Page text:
Messenger of Peace


1h 27m 1947

Film Details

Also Known As
Country Parson
Release Date
Oct 1947
Premiere Information
not available
Production Company
Lutheran Laymen's League; Roland Reed Productions
Distribution Company
Astor Pictures Corp.; Lutheran Laymen's League
Country
United States
Location
Dunsmuir, California, United States

Technical Specs

Duration
1h 27m
Film Length
7,792ft

Synopsis

As pastor Armin Ritter prepares to retire and turn over his church to his successor, the son of a fellow pastor, he reflects on his life: Upon graduating from seminary school in St. Louis, Ritter is called to Norwald, a backwoods community with no church or parsonage. However, with help from the community, Armin constructs a small church, and marries Evangeline Lockley, one of the local helpers. Over the years, he advises people with various problems and, notably, helps to reform alcoholic carpenter Peter Kerl. He also has to deal with the town's figurehead, Jacob Torgel, who regards the church as his personal chapel and walks out when Kerl is allowed communion. Armin also helps Torgel's daughter Magda, who is disowned by her father when she marries Ted Horner, a reformed "moonshiner." Torgel returns to the church, however, after he attempts to make a new trail through the hills and breaks a leg, then is rescued by Kerl and Horner. Armin and Evangeline have two sons, Ben and Carlie, and a daughter Jeanie. The years pass and Armin is transferred to a larger community, White Plains, which has a church, but few churchgoers. After making himself known and gaining the respect of the community, he is rewarded by the rapid growth of the congregation. The last time his parents see Ben is when he is on leave from the Army during World War I and is able to attend his sister's seventeenth birthday party. Ben returns to duty and, soon after, Armin and Evangeline receive the tragic news that he has been killed in battle, sacrificing his life for another. Sustained by his faith, Armin carries on serving his congregation. Eventually, Armin is retired on a pension and receives a heart-felt, farewell tribute from a host of friends.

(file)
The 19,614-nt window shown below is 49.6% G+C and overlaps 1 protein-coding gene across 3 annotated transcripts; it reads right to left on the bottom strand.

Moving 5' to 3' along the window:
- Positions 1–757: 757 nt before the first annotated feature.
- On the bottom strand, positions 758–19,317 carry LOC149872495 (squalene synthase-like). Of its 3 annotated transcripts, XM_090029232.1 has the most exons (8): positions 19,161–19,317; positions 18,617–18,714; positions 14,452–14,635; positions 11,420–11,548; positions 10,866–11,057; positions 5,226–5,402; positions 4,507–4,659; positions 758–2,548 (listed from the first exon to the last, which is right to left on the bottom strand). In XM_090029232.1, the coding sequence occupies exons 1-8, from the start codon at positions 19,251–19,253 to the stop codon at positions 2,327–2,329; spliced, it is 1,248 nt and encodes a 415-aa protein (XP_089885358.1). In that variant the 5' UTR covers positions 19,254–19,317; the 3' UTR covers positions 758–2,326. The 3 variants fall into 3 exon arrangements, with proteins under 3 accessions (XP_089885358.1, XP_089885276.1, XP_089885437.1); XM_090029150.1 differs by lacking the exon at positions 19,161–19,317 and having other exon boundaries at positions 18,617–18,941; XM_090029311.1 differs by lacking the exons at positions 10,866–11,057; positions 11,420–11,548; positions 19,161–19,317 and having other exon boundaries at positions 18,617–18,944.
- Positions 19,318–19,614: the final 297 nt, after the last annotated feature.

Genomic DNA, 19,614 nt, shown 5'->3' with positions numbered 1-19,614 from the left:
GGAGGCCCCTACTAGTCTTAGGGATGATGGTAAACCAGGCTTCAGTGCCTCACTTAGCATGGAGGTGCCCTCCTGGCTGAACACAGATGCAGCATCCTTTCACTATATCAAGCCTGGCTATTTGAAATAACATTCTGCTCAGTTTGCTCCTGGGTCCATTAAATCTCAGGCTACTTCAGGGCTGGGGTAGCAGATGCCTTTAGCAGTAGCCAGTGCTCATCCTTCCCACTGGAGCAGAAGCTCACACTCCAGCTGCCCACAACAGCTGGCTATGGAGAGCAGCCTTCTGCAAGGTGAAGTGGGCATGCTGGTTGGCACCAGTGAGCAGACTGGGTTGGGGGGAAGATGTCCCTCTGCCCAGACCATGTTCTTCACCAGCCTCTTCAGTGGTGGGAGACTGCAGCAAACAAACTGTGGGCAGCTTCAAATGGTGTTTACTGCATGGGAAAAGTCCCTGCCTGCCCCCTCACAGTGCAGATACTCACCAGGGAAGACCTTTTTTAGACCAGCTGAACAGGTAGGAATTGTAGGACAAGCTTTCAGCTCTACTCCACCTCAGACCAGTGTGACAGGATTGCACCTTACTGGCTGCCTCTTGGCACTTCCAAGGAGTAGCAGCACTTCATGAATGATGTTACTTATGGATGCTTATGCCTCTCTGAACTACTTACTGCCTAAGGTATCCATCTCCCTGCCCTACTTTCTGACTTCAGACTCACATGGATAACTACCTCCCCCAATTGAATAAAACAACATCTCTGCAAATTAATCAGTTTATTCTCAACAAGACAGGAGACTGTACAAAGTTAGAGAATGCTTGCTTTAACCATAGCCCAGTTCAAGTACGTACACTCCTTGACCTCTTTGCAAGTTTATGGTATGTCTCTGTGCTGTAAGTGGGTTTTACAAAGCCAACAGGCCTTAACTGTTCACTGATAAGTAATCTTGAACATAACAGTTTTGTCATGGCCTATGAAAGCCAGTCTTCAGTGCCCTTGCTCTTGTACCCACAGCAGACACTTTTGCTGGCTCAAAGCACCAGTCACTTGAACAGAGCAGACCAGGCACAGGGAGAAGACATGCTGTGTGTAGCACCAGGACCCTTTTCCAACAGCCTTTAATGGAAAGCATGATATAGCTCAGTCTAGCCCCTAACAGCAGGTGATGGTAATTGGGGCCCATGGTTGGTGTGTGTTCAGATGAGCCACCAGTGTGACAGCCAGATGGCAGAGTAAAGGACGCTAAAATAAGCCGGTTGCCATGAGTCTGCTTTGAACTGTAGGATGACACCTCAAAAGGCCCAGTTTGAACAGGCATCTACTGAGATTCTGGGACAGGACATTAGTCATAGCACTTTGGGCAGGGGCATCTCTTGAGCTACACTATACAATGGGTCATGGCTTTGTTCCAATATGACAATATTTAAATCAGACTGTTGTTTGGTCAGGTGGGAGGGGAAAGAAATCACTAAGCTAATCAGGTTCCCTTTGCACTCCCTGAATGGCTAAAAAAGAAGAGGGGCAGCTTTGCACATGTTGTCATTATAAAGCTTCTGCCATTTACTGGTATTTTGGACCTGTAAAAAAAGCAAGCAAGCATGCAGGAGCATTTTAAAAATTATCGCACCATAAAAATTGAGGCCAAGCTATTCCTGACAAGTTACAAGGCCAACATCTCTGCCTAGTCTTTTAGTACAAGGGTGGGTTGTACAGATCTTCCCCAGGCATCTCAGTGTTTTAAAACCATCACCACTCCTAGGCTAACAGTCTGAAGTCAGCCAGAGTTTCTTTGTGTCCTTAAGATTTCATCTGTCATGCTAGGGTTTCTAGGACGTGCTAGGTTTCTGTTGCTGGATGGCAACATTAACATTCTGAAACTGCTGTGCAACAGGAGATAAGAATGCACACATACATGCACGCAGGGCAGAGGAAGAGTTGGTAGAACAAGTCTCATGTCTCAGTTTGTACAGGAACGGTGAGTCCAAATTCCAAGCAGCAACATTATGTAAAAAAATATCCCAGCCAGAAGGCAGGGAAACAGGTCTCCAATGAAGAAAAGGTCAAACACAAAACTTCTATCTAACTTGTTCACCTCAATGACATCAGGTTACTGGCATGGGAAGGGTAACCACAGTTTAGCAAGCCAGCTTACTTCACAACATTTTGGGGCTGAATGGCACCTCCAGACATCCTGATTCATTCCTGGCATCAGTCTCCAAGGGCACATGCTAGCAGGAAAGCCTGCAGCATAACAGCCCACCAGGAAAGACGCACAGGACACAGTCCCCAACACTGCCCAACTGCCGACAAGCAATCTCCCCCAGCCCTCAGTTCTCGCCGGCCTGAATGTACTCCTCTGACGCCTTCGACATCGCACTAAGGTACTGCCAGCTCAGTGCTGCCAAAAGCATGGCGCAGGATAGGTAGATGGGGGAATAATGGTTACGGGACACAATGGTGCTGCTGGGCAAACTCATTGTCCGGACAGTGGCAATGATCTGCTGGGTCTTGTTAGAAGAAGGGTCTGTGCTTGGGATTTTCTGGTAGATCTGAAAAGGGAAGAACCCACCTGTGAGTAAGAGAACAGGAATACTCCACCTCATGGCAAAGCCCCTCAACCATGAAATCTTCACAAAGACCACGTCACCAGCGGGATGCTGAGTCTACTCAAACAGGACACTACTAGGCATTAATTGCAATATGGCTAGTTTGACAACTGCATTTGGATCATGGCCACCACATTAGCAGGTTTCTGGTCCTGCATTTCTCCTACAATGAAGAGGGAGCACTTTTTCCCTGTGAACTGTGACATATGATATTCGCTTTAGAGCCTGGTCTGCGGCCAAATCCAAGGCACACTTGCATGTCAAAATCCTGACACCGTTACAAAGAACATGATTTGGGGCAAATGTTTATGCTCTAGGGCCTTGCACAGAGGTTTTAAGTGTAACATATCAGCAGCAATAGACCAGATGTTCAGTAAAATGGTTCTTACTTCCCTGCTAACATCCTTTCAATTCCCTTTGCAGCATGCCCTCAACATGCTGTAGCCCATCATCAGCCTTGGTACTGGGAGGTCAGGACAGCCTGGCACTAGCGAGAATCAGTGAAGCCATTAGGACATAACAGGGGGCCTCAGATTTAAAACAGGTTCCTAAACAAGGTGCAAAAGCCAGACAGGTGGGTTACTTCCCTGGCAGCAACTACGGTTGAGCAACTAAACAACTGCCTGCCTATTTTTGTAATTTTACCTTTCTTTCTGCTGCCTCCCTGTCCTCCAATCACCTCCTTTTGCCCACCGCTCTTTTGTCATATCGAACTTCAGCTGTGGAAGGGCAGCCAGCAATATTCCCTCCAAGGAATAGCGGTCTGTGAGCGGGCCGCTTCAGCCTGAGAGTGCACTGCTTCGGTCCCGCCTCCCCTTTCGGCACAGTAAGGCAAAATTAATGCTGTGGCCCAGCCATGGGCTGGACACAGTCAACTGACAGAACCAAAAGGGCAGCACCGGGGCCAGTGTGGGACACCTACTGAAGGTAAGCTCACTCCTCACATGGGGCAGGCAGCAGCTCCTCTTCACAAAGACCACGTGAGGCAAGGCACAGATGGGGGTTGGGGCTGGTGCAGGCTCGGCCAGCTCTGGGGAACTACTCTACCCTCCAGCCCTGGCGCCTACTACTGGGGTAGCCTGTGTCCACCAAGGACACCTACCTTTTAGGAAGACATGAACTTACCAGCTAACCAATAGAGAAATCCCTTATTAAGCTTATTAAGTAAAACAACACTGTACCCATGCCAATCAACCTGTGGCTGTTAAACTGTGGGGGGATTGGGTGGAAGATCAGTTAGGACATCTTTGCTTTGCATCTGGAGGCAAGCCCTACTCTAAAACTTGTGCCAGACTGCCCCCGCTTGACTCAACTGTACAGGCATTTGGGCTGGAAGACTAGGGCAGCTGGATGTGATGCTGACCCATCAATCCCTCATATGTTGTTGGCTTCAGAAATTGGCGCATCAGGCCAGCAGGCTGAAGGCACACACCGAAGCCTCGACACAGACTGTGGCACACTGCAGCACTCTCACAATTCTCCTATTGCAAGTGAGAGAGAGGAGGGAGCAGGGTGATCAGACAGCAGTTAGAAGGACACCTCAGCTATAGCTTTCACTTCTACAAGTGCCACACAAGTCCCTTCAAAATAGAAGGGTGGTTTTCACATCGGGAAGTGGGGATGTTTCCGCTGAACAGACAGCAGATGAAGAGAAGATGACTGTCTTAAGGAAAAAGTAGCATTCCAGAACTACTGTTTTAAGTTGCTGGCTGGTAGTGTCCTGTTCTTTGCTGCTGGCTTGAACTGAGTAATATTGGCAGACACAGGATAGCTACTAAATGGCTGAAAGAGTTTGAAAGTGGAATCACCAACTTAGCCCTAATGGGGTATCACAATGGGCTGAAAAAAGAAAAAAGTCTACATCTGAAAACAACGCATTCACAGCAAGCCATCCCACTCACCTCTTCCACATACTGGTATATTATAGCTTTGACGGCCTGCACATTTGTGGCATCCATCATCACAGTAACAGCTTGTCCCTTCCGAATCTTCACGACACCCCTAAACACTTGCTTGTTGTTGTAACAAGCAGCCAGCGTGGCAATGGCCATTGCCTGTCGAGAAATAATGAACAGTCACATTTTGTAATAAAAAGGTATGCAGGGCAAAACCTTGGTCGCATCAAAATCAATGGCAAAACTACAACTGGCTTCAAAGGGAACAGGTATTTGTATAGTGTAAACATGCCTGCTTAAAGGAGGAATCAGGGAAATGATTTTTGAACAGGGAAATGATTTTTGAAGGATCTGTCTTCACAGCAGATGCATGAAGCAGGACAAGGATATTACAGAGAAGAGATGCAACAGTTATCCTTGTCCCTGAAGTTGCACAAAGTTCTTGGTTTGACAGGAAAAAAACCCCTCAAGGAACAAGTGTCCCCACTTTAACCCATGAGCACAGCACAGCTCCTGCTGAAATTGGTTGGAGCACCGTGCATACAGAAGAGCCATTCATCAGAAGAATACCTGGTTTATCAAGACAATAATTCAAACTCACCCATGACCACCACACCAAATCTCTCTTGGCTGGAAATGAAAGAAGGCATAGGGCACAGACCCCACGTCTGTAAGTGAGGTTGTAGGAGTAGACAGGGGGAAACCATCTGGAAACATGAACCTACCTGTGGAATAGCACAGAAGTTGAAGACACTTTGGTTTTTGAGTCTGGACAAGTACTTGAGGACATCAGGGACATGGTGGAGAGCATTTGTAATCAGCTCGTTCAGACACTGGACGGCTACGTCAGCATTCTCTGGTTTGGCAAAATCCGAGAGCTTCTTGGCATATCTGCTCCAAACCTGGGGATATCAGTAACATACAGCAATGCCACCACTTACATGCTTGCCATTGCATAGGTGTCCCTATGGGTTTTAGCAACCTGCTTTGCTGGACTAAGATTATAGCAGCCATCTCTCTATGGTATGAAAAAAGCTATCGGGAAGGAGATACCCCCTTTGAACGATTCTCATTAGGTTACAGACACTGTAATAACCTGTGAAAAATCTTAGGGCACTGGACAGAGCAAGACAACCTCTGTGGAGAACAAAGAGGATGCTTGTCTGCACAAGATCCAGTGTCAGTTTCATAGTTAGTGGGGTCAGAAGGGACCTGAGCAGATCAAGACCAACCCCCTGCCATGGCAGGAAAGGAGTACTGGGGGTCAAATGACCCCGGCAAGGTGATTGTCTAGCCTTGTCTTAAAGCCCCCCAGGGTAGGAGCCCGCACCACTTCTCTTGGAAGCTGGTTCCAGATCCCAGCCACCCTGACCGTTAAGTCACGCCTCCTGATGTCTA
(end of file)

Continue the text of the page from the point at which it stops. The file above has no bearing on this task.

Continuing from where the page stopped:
Film Details

Also Known As
Country Parson
Release Date
Oct 1947
Premiere Information
not available
Production Company
Lutheran Laymen's League; Roland Reed Productions
Distribution Company
Astor Pictures Corp.; Lutheran Laymen's League
Country
United States
Location
Dunsmuir, California, United States

Technical Specs

Duration
1h 27m
Film Length
7,792ft

Quotes

Trivia

Notes

This film was produced as part of the Lutheran Church-Missouri Synod's Centennial observation and released in October 1947 under the title Messenger of Peace. Contemporary sources state that in December 1948, The Lutheran Laymen's League contracted with Astor Pictures Corp. for world-wide theatrical distribution of the film, which was released in 1950. In 1951, Astor changed the film's title to Country Parson. Henry Rische, writer of the original story, was pastor of the First Lutheran Church in Dunsmuir CA. According to an article in The Lutheran Layman, the magazine of the Lutheran Church, the story was based on the experiences of one of Rische's friends. The Lutheran Laymen's League is a men's association affiliated with the Lutheran Church-Missouri Synod.